No Greater Love

No Greater Love

By in Blog, Engaged, Married, Single

It’s February 14, Valentine’s Day. You may love it or hate it, look forward to it or dread it. But there’s no ignoring it with all the floral shop and jewelry store commercials, and the not-so-subtle “blackmail” by greeting card makers.

It’s a bit like Christmas when you think about it.

No Valentine’s Day Commercial Here

If you’re expecting me to “wax poetic” and write in sugary prose about the importance of Valentine’s Day, forget it. Don’t get me wrong; I adore romance. But if Valentine’s Day vanished from the calendar next year I wouldn’t blink. (Well, I might blink, because that would be pretty strange.)

I’m not saying I don’t like this day. It’s nice. There’s nothing like sharing a special occasion with someone you love. But it’s not a make-or-break day for me. That’s because I’m blessed and live the essence of the holiday all year.

I feel loved, cherished, and cared for every day, and that means the world to me.

Where Did it Come From?

I looked up the history of Valentine’s Day, and if you do the same you’ll see a number of stories about its origin. The Catholic Church began St. Valentine’s Day, which was rooted in Roman culture. But in 1969, the Church dropped it from the calendar of Catholic feasts because of uncertainties about its beginnings. (Here’s that story.)

The most popular version of the origin is probably that of  a priest named St. Valentine (one of at least 3 by that name). He defied the law in Rome by secretly marrying soldiers—who were forbidden to wed—to their sweethearts. Supposedly, the priest was arrested, healed the daughter of one of his jailers, and later left her a farewell note before his execution signed, “Your Valentine.”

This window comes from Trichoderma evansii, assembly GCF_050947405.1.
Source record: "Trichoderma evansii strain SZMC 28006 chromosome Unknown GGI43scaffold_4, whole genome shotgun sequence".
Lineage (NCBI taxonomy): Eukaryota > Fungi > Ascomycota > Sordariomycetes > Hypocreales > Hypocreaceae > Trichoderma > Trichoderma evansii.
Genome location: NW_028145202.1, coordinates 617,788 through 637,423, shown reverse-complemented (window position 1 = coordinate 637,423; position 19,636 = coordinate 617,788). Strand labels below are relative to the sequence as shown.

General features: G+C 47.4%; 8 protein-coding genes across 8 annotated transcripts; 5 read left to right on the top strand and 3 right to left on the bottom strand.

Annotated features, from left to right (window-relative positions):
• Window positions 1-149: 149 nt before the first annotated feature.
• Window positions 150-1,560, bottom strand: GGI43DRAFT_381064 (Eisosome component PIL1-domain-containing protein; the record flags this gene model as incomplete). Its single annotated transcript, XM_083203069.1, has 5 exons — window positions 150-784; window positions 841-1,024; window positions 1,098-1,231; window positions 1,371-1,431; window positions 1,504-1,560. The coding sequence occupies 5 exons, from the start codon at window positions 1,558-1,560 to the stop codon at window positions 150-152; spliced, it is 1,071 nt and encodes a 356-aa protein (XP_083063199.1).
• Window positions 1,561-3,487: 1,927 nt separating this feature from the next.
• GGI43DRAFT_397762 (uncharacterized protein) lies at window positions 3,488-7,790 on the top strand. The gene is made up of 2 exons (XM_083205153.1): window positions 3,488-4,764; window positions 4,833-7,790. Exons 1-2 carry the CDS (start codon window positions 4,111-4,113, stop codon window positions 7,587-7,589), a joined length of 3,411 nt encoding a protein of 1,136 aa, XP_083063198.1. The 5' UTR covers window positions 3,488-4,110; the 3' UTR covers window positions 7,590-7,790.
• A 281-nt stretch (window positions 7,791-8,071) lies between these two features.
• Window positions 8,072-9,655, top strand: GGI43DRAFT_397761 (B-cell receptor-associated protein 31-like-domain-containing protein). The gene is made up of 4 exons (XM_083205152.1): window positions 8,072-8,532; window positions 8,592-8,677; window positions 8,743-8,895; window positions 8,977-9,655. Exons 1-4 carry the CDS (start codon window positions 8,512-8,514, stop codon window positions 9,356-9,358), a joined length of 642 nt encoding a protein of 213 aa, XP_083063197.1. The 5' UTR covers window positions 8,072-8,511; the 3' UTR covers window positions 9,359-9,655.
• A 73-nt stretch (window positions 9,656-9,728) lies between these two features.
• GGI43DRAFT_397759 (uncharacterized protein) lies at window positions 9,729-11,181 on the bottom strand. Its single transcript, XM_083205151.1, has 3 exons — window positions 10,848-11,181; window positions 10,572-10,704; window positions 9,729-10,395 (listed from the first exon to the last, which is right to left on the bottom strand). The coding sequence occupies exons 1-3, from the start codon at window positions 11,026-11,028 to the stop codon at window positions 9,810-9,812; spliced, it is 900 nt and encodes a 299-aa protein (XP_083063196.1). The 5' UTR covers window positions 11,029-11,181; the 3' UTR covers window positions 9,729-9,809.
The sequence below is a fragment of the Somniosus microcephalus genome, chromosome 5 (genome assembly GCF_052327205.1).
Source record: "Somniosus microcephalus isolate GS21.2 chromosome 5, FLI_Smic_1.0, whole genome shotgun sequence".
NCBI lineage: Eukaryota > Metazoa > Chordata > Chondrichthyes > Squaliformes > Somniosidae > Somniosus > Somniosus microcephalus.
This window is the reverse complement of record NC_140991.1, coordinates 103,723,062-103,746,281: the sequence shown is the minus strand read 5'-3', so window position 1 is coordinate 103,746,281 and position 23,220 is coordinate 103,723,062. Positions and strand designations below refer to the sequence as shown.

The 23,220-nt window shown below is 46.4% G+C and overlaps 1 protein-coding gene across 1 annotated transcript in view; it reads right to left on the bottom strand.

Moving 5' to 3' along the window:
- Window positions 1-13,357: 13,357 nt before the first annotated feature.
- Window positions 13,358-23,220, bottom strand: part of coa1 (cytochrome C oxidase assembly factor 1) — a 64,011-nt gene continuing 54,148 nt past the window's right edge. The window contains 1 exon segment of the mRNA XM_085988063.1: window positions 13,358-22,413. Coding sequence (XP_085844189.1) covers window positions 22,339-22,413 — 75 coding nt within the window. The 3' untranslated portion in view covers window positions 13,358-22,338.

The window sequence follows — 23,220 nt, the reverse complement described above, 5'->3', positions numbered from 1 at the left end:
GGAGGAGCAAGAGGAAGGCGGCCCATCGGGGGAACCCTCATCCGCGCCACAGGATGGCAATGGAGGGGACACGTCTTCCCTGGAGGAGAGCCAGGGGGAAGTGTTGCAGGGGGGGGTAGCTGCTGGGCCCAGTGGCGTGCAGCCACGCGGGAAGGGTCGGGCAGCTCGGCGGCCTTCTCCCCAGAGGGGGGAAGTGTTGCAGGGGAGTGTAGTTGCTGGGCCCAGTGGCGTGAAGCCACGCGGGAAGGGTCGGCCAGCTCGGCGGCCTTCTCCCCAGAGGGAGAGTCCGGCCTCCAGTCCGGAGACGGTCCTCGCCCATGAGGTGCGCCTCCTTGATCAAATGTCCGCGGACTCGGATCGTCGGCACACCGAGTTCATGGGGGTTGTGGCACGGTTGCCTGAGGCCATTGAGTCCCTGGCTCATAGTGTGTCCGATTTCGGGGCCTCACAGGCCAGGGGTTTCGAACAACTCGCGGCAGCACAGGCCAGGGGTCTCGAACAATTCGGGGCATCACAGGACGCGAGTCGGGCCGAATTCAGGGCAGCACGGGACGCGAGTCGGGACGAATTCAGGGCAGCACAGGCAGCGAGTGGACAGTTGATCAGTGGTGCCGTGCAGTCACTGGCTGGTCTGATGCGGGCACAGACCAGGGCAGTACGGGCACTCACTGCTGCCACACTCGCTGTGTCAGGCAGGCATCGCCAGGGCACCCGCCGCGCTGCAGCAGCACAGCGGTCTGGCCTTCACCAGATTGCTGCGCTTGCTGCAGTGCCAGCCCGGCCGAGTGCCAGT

Over the centuries the holiday morphed into a celebration of romantic love, and that’s the way we see it today.

The Ultimate Example

So let’s get to it. Why is it that Valentine’s Day doesn’t leave me giddy? Two reasons:

  • Commercialism has nearly taken over. Advertisers invite us to measure our love by the trinkets we buy, and
  • Our culture hypes a form of  romance that’s not necessarily about love.

Jesus said there’s no love greater than one that causes a man to lay down his life for his friends. (John 15:13). Real love gives, and so we enjoy the gift-giving on Valentine’s Day. But real love also sacrifices, supports, honors, forgives and protects. It’s gentle and kind.

The way I see it, Valentine’s Day, if we celebrate it, should be a reflection of that kind of love. If our best gifts are karats, carats, and chocolate, something is terribly wrong. If we feel or express love only because it’s February 14, what’s the point?

So maybe this should be Gut-Check Day. Do you share a great love, or just love a great show? When “the show” is over and it’s February 15, will you feel as special as you do today? Do you still feel that kindness and care, or is it back to business as usual?

I don’t know about you, but I’ll take the real deal every day of the week—with or without Valentine’s Day.

So from the bottom of my heart, I wish you the real deal. Genuine love. The kind that will light your days and warm your nights no matter what the calendar says.

Cheers and Happy Valentine’s Day!

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